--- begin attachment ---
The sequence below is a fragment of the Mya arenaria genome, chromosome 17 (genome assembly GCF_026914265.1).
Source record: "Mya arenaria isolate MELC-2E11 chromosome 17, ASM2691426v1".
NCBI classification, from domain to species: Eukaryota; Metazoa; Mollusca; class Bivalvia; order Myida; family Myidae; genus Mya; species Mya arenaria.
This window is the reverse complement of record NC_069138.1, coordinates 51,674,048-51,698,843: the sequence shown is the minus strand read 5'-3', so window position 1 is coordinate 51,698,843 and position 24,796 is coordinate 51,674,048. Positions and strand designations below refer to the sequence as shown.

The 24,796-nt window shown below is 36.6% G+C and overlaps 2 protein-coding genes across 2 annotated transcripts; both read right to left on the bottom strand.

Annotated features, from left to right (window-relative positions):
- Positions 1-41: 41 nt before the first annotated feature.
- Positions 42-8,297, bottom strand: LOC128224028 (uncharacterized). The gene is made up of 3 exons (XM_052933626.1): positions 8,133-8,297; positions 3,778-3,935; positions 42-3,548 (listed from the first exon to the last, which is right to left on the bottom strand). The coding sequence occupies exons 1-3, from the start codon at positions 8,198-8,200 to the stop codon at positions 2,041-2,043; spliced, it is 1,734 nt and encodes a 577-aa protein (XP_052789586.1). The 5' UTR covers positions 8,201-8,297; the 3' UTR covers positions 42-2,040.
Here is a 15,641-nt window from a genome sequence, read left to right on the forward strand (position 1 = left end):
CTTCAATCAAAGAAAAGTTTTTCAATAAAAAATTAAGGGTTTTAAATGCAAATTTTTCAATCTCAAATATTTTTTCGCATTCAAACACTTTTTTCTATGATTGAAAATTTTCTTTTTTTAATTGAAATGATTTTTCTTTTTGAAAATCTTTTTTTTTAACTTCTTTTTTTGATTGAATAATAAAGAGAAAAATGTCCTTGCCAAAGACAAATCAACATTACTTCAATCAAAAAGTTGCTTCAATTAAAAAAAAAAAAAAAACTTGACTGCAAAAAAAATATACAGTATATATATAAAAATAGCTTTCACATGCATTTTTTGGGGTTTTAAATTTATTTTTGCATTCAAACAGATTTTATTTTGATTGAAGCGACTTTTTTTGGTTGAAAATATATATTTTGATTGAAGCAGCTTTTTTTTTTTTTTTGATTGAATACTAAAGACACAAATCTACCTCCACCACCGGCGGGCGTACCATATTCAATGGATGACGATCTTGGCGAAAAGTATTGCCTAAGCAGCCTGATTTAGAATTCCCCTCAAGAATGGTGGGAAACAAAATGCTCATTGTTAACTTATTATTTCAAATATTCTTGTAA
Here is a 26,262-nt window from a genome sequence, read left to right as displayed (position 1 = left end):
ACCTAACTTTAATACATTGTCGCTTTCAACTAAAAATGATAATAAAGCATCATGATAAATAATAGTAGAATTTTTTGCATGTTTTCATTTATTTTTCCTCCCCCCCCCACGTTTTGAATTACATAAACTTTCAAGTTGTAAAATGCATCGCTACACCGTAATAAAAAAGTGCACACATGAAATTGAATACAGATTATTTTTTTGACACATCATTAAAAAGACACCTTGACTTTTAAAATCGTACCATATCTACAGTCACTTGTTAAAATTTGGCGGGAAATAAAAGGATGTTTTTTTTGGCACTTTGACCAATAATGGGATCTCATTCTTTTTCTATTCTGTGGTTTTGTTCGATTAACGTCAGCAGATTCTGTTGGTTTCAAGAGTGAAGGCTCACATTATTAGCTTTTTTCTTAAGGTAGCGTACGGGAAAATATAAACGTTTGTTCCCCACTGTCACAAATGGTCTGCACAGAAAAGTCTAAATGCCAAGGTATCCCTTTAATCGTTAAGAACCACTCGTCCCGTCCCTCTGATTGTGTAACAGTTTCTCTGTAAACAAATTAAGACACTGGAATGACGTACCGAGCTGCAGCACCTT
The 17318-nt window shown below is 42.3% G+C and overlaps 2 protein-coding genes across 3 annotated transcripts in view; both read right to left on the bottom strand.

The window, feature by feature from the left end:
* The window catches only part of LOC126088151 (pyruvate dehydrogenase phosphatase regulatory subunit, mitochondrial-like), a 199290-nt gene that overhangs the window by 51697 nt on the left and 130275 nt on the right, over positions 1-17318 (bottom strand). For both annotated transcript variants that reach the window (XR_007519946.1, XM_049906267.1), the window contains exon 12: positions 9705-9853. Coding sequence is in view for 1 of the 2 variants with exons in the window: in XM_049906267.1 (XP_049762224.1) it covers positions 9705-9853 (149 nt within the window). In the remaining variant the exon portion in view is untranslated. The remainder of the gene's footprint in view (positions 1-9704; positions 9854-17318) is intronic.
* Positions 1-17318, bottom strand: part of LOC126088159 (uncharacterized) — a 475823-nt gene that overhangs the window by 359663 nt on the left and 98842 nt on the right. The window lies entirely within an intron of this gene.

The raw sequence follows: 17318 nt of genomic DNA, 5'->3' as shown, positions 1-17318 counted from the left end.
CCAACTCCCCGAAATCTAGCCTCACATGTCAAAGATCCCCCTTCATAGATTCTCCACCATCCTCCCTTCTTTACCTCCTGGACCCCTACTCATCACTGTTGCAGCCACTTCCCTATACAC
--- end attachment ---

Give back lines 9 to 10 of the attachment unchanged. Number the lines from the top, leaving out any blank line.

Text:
Here is a 15,641-nt window from a genome sequence, read left to right on the forward strand (position 1 = left end):
CTTCAATCAAAGAAAAGTTTTTCAATAAAAAATTAAGGGTTTTAAATGCAAATTTTTCAATCTCAAATATTTTTTCGCATTCAAACACTTTTTTCTATGATTGAAAATTTTCTTTTTTTAATTGAAATGATTTTTCTTTTTGAAAATCTTTTTTTTTAACTTCTTTTTTTGATTGAATAATAAAGAGAAAAATGTCCTTGCCAAAGACAAATCAACATTACTTCAATCAAAAAGTTGCTTCAATTAAAAAAAAAAAAAAAACTTGACTGCAAAAAAAATATACAGTATATATATAAAAATAGCTTTCACATGCATTTTTTGGGGTTTTAAATTTATTTTTGCATTCAAACAGATTTTATTTTGATTGAAGCGACTTTTTTTGGTTGAAAATATATATTTTGATTGAAGCAGCTTTTTTTTTTTTTTTGATTGAATACTAAAGACACAAATCTACCTCCACCACCGGCGGGCGTACCATATTCAATGGATGACGATCTTGGCGAAAAGTATTGCCTAAGCAGCCTGATTTAGAATTCCCCTCAAGAATGGTGGGAAACAAAATGCTCATTGTTAACTTATTATTTCAAATATTCTTGTAA